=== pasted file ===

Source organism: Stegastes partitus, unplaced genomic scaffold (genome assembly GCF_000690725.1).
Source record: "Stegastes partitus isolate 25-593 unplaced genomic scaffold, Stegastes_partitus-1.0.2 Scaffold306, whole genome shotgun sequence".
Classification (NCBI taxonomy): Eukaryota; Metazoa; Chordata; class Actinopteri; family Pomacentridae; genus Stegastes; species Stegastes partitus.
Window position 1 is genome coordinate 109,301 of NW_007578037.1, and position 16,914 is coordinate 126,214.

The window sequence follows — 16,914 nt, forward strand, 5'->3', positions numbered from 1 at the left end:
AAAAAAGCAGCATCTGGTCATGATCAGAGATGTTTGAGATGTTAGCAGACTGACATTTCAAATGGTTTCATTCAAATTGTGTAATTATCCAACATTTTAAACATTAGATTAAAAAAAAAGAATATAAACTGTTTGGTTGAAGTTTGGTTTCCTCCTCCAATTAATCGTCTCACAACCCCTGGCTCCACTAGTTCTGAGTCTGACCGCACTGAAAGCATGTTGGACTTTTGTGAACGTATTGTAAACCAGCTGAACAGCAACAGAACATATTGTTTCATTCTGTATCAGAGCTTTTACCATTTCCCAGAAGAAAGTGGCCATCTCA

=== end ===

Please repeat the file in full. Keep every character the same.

Source organism: Stegastes partitus, unplaced genomic scaffold (genome assembly GCF_000690725.1).
Source record: "Stegastes partitus isolate 25-593 unplaced genomic scaffold, Stegastes_partitus-1.0.2 Scaffold306, whole genome shotgun sequence".
Classification (NCBI taxonomy): Eukaryota; Metazoa; Chordata; class Actinopteri; family Pomacentridae; genus Stegastes; species Stegastes partitus.
Window position 1 is genome coordinate 109,301 of NW_007578037.1, and position 16,914 is coordinate 126,214.

The window sequence follows — 16,914 nt, forward strand, 5'->3', positions numbered from 1 at the left end:
AAAAAAGCAGCATCTGGTCATGATCAGAGATGTTTGAGATGTTAGCAGACTGACATTTCAAATGGTTTCATTCAAATTGTGTAATTATCCAACATTTTAAACATTAGATTAAAAAAAAAGAATATAAACTGTTTGGTTGAAGTTTGGTTTCCTCCTCCAATTAATCGTCTCACAACCCCTGGCTCCACTAGTTCTGAGTCTGACCGCACTGAAAGCATGTTGGACTTTTGTGAACGTATTGTAAACCAGCTGAACAGCAACAGAACATATTGTTTCATTCTGTATCAGAGCTTTTACCATTTCCCAGAAGAAAGTGGCCATCTCA